I have also planted a heap of seedlings of plants that attract bees and beneficial insects (a mix from a special gardening lady at our raft race community day). And comfrey - it's deep root system means that leaves added to compost put minerals in there.


Wednesday, February 24, 2016

Rewrite the Rules - Ted Turner on Oprah's Master Class

Rewrite the Rules

These links are to Ted Turner's interview on Oprah Winfrey's Master Class series.  (He is the innovative person who started up CNN, the first 24 hour news channel.) 

The link is not allowing embedding so here they are. 

On Youtube, at 4.5 minutes in, "Rewrite the Rules":

On his website:

Fulltext coming soon - I love this clip of Ted Turner's thoughts.  Especially from 4.5 minutes in - about looking after planet Earth.

 i.e. He doesn't poison insects on his lands:  "When you kill insects, you are damaging the ecosystem very badly."  He has allowed natural predators to move back in, and on his extensive lands is allowing it to be natural again.

He feels as I felt, sadness about losing all the buffalo - when he found out - as I did.  He is a thinker.  I feel like we are very similar souls.

Here are his 10 Voluntary initiatives, "a new set of rules to play by" to replace the 10 Commandments. 

1. I promise to care for planet earth and all living things thereon, especially my fellow human beings

2. I promise to treat all persons everywhere with dignity, respect and friendliness

3. I promise to have no more than one or two children

4. I promise to use my best efforts to help save what is left of our natural world in its undisturbed state and to restore degraded areas

5. I promise to use as little of our non-renewable resources as possible

6. I promise to minimize my use of toxic chemicals, pesticides and other poisons and to encourage others to do the same

7. I promise to contribute to those less fortunate, to help them become self-sufficient and enjoy the benefits of a decent life including clean air, and water, adequate food, health care, housing, education and individual rights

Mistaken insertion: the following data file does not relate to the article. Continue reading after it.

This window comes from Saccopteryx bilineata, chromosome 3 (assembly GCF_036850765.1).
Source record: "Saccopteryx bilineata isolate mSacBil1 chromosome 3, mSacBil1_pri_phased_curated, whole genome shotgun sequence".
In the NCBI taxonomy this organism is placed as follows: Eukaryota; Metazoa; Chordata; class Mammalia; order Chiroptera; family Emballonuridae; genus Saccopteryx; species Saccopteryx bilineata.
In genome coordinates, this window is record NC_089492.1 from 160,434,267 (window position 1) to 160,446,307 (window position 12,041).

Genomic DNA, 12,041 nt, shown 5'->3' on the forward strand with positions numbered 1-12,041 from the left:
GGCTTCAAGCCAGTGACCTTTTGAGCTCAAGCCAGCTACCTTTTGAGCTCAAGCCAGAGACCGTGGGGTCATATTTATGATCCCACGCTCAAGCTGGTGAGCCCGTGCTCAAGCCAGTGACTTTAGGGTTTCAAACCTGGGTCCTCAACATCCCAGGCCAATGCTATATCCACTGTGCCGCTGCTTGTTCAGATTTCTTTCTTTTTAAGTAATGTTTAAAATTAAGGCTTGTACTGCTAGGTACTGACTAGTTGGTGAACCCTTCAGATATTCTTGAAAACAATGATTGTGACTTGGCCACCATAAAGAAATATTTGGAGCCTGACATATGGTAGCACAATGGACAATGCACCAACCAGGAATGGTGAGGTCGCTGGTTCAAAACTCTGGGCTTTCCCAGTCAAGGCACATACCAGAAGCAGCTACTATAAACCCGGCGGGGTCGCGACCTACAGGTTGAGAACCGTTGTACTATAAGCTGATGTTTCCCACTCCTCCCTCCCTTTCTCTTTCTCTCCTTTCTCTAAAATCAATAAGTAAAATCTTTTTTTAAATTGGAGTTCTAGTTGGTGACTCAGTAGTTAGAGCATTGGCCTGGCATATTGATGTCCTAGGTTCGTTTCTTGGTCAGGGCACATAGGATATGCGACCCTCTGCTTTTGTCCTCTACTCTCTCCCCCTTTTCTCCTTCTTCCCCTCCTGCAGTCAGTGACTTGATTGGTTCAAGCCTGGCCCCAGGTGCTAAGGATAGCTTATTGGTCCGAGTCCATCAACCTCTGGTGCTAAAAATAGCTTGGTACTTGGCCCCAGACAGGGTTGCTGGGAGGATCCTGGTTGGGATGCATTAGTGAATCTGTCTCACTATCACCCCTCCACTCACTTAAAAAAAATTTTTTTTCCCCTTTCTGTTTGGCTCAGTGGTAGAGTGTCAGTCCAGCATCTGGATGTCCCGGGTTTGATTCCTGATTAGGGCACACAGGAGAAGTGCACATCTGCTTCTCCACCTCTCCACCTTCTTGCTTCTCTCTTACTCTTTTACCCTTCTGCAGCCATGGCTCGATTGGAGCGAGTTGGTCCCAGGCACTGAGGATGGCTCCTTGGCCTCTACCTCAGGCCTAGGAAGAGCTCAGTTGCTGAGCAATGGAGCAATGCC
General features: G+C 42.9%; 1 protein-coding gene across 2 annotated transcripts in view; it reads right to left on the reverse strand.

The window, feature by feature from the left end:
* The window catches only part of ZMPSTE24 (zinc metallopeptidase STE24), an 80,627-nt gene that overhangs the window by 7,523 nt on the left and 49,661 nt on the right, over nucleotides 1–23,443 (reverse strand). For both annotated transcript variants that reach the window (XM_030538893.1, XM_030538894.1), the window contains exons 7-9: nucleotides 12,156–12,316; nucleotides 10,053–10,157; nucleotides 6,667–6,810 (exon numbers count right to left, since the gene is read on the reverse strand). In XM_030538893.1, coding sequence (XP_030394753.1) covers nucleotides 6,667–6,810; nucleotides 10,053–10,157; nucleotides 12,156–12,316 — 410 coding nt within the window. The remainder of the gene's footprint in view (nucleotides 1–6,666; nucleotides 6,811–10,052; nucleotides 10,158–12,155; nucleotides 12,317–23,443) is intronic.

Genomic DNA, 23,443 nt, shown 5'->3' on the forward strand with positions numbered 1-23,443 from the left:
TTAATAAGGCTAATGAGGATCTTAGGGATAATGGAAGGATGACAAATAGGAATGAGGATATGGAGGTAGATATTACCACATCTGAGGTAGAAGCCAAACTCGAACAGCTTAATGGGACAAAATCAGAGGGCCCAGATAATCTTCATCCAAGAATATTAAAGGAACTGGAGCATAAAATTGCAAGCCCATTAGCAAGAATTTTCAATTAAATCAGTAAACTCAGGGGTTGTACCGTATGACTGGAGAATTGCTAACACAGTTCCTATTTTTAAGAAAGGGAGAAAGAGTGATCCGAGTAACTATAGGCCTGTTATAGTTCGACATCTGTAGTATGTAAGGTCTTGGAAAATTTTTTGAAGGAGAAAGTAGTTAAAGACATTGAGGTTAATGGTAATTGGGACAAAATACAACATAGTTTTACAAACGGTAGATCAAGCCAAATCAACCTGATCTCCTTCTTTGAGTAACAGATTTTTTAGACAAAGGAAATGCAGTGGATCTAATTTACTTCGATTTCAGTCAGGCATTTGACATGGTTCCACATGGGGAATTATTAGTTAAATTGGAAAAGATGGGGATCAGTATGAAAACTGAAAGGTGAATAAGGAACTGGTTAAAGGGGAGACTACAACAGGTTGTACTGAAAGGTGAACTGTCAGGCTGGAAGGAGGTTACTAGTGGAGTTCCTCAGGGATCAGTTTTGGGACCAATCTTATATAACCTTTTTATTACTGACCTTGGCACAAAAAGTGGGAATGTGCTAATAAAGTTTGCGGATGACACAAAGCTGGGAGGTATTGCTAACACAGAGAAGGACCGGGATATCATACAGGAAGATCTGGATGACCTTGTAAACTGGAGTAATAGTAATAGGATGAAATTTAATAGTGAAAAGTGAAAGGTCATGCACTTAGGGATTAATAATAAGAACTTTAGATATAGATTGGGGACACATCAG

8. I reject the use of force, in particular military force, and I support United Nations arbitration of international disputes

9. I support doing everything we can to reduce the dangers from nuclear biological or chemical weapons and ultimately the elimination of all weapons of mass destruction

10. I support the United Nations and its efforts to improve the conditions of the planet

11. I support clean renewable energy and a rapid move to eliminate carbon emissions

Feedback to my company about Enviro Day events it holds

Feeling refocused lately on matters such as this - sludgey efforts of many to become more sustainable.  Recently all the employees were asked for ideas about our company holding their Earth Day or Environmental events.  This is what I said:

I like the idea of the quiz.

1.     I think a huge part of eco living is the time we have to devote towards these things.  Especially with terrible traffic congestion problems of Auckland  The more we can have flexible working arrangements, the more we have time to care and put energy and thought in (instead of being too worn out to do so).  Things like going to bulk food stores, recycling properly, all a challenge if working full time.

2.     Improving transport would be an awesome thing for Downer to cooperate with.  Subsidised public transport, building a path out to that train station behind Kerrs Rd, promoting travelling less.

Those are obviously ideas for the environment, not for Downer’s events. But how can we promote those ends through the events?  Otherwise it’s just pointless having the events. 

I found the photo competition to be totally irrelevant to the environment, as it was judged upon photographic merit.  It has to be judged for sustainability value – either in documenting actions / or in new awareness about sustainability.

How about rewarding IDEAS on how either employees, or Downer, can become more sustainable?  And publishing the best ones?  Like that box competition but for enviro.

Why not teach about the areas which we are currently unsustainable – carbon pollution: transport of selves, buying local; zero waste: info/trips how to waste less, places to buy cool zero waste equipment like sandwich wrappers, or stainless steel, buying less crap, home gardens – education on why? Like plastic in oceans/

Etc etc

This all has to be fun and cool or it’s a no go.  There are really cool reusable nappies out there – really healthy, better alternatives for everything.  I think a Downer tips email which was done in a fun, loving, nonjudgemental way would be the best idea ever.


Nonavee Dale
Graphic Designer - Projects, Downer
New Zealand